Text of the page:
As multiple members’ drug use intensified, the band’s dynamic grew tense. McVie distanced herself from the group in 1984 amid her bandmates’ addictions, telling the Guardian she was “just sick of it.” Nicks, meanwhile, was becoming dependent on cocaine.

After Fleetwood Mac was inducted into the Rock & Roll Hall of Fame in 1998, Christine McVie (third from left) quit the band.

McVie told Rolling Stone that year that she’d grown apart from Nicks: “She seems to have developed her own fantasy world, somehow, which I’m not part of. We don’t socialize much.”

In 1986, Nicks checked into the Betty Ford Center to treat her addiction, though she later became addicted to Klonopin, which she said claimed years of her life. She quit the prescription drug in the 1990s.

After recording some solo works, McVie returned to Fleetwood Mac for their 1987 album “Tango in the Night,” and two of her songs on that record – “Little Lies” and “Everywhere” – became major hits. But Nicks departed the band soon after, and the band’s best-known lineup wouldn’t officially reunite until 1997 for “The Dance” tour and subsequent live album.

The reunion was short-lived: After the band was inducted into the Rock & Roll Hall of Fame in 1998, McVie officially quit Fleetwood Mac, citing a fear of flying and exhaustion of life on the road.

In the 2010s, after more than a decade of retirement, McVie toyed with returning to performing. She officially rejoined Fleetwood Mac after calling Fleetwood himself and gauging what her return would mean for the group.

“Fortunately Stevie was dying for me to come back, as were the rest of the band,” she told the Arts Desk.

In 2015, a year after she’d rejoined Fleetwood Mac, McVie hit the road with her bandmates. Touring with the group was tiring but fun, the first time they’d performed together in years.

“I’m only here for Stevie,” she told the New Yorker that year.

Christine McVie (left) and Stevie Nicks perform together at Radio City Music Hall in 2018.

Nicks concurred: “When we went on the road, I realized what an amazing friend she’d been of mine that I had lost and didn’t realize the whole consequences of it till now,” she told the Minneapolis Star-Tribune in 2015.

During that tour, McVie wore a silver chain that Nicks had given her – a “metaphor,” McVie told the New Yorker, “that the chain of the band will never be broken. Not by me, anyways. Not again by me.”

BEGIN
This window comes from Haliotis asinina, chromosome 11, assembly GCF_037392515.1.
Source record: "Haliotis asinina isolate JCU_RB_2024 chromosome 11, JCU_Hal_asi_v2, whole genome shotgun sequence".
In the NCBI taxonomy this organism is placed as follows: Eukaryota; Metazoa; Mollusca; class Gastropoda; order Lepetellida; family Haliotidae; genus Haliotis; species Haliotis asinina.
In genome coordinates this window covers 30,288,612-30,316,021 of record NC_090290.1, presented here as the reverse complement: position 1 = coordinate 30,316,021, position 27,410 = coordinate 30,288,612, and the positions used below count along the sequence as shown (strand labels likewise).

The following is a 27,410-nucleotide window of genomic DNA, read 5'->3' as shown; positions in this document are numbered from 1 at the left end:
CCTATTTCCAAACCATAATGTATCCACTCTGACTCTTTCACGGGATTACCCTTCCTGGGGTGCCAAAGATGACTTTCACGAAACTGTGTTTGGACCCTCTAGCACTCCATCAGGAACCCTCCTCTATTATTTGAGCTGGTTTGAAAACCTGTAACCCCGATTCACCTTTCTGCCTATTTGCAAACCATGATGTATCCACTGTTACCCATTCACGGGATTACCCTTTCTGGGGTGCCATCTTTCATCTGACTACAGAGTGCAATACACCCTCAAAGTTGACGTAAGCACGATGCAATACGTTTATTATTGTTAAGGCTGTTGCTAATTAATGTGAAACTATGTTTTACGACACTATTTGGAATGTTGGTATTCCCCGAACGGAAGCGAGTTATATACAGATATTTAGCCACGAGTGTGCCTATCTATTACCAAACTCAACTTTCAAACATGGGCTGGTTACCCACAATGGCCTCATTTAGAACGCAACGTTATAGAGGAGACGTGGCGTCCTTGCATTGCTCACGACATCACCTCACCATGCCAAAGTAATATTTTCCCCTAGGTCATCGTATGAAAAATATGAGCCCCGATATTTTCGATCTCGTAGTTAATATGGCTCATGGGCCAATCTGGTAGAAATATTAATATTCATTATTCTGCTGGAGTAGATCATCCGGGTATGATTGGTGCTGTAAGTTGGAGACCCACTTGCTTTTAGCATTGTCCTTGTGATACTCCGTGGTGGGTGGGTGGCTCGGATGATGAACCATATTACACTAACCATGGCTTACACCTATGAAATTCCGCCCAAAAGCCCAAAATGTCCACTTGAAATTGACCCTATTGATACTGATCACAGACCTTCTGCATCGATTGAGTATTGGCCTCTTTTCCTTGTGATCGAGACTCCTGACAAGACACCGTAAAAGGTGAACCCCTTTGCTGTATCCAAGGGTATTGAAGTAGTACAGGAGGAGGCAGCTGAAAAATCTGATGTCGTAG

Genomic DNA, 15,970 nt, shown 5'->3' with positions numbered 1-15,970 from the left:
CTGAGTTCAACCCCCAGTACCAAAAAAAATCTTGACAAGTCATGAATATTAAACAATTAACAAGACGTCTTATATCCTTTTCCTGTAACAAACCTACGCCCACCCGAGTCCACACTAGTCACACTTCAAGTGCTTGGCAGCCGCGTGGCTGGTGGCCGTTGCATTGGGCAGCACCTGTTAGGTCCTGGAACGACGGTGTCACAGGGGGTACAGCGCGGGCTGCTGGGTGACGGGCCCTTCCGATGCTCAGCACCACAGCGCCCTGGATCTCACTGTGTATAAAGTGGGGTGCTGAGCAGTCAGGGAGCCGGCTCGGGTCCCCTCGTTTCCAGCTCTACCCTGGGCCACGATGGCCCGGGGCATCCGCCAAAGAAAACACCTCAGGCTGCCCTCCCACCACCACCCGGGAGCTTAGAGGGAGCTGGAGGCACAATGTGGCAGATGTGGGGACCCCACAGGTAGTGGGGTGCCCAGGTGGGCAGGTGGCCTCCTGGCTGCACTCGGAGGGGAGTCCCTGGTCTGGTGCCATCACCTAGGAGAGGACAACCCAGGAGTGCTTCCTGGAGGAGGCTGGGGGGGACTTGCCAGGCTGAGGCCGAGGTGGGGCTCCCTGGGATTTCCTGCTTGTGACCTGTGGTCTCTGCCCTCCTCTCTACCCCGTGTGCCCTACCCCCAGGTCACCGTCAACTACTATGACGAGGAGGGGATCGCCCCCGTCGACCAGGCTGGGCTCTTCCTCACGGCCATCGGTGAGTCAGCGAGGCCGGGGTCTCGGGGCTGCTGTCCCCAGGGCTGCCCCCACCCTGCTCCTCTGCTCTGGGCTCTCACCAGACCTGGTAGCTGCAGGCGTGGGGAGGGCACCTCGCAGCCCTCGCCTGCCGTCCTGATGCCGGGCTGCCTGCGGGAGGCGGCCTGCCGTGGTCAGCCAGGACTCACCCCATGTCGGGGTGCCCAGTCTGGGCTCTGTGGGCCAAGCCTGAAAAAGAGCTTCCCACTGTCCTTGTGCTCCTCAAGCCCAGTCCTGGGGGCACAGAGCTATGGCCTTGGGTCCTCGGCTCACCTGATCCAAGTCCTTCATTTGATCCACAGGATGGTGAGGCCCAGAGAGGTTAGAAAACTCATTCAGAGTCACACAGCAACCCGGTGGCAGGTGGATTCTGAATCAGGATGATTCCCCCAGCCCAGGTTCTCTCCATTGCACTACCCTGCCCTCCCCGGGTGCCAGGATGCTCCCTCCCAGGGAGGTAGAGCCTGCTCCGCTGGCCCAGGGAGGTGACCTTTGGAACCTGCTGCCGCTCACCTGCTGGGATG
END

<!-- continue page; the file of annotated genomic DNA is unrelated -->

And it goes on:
McVie told the Arts Desk in 2016 that she and Nicks were “better friends now than (they) were 16 years ago.”

Touring with Buckingham and Fleetwood could quickly get tumultuous for Nicks, McVie said, due to their shared history. “But with me in there, it gave Stevie the chance to get her breath back and not have this constant thing going on with Lindsey: her sister was back,” she said.

Their mutual praise continued: In 2019, McVie said Nicks was “just unbelievable” onstage: “The more I see her perform on stage the better I think she is. She holds the fort.”

When their 2018-2019 tour ended, though – without Buckingham, who was fired – the band “kind of broke up,” McVie told Rolling Stone earlier this year. She added that she didn’t speak with Nicks as often as she did when they toured together.

As for a reunion, McVie told Rolling Stone that while it wasn’t off the table, she wasn’t feeling “physically up for it.”

“I’m getting a bit long in the teeth here,” she said. “I’m quite happy being at home. I don’t know if I ever want to tour again. It’s bloody hard work.”

News of McVie’s death rattled Nicks, who wrote that she had only found out McVie was sick days earlier. She called McVie her “best friend in the whole world since the first day of 1975.”

On her social media accounts, Nicks shared a handwritten note containing lyrics from the Haim song “Hallelujah,” some of which discusses grief and the loss of a best friend.

“See you on the other side, my love,” Nicks wrote. “Don’t forget me – Always, Stevie.”



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Yuta Watanabe comically dunks into his own net as Brooklyn Nets’ woes continue | CNN




CNN
— 

The Brooklyn Nets have made a terrible start to the NBA season and on Saturday star forward Yuta Watanabe didn’t make matters any easier by comically scoring in the opposite team’s basket.

At the Barclays Centre, the Nets went down 125-116 to the Indiana Pacers to go 1-5 for the season. It was the Nets’ fourth straight loss and one coach Steve Nash called a “disaster.”

The night started ominously when, in the first quarter, Watanabe accidentally scored for the Pacers. When Pacers’ Andrew Nembhard went to shoot, the ball ricocheted off the rim and onto the backboard, James Johnson and Goga Bitadze of the Pacers went for the rebound, as did Watanabe, who got to the ball first and dunked it in.

The comical two-pointer cut the Nets’ lead before the Pacers tied at the end of the first quarter.

As the Pacers pulled away from the struggling Nets, rookie Bennedict Mathurin scored a career-high 32 points in a team record 23 three-pointers.

Elsewhere, Jalen McDaniels scored five key points in overtime as Charlotte Hornets recovered after blowing a fourth-quarter lead to beat visiting Golden State Warriors 120-113.

Domantas Sabonis scored all 18 of his points in the first half and Sacramento Kings stunned visiting Miami Heat 119-113 for coach Mike Brown’s first win at his new home.

Joel Embiid scored 25 points to lead six players in double figures and James Harden registered a double-double of 15 points and 11 assists to boost visiting Philadelphia 76ers to a 114-109 victory against Chicago Bulls.

And Milwaukee remained the NBA’s only unbeaten team with a 123-115 win over Atlanta. Jrue Holiday and Giannis Antetokounmpo both scored 34 points.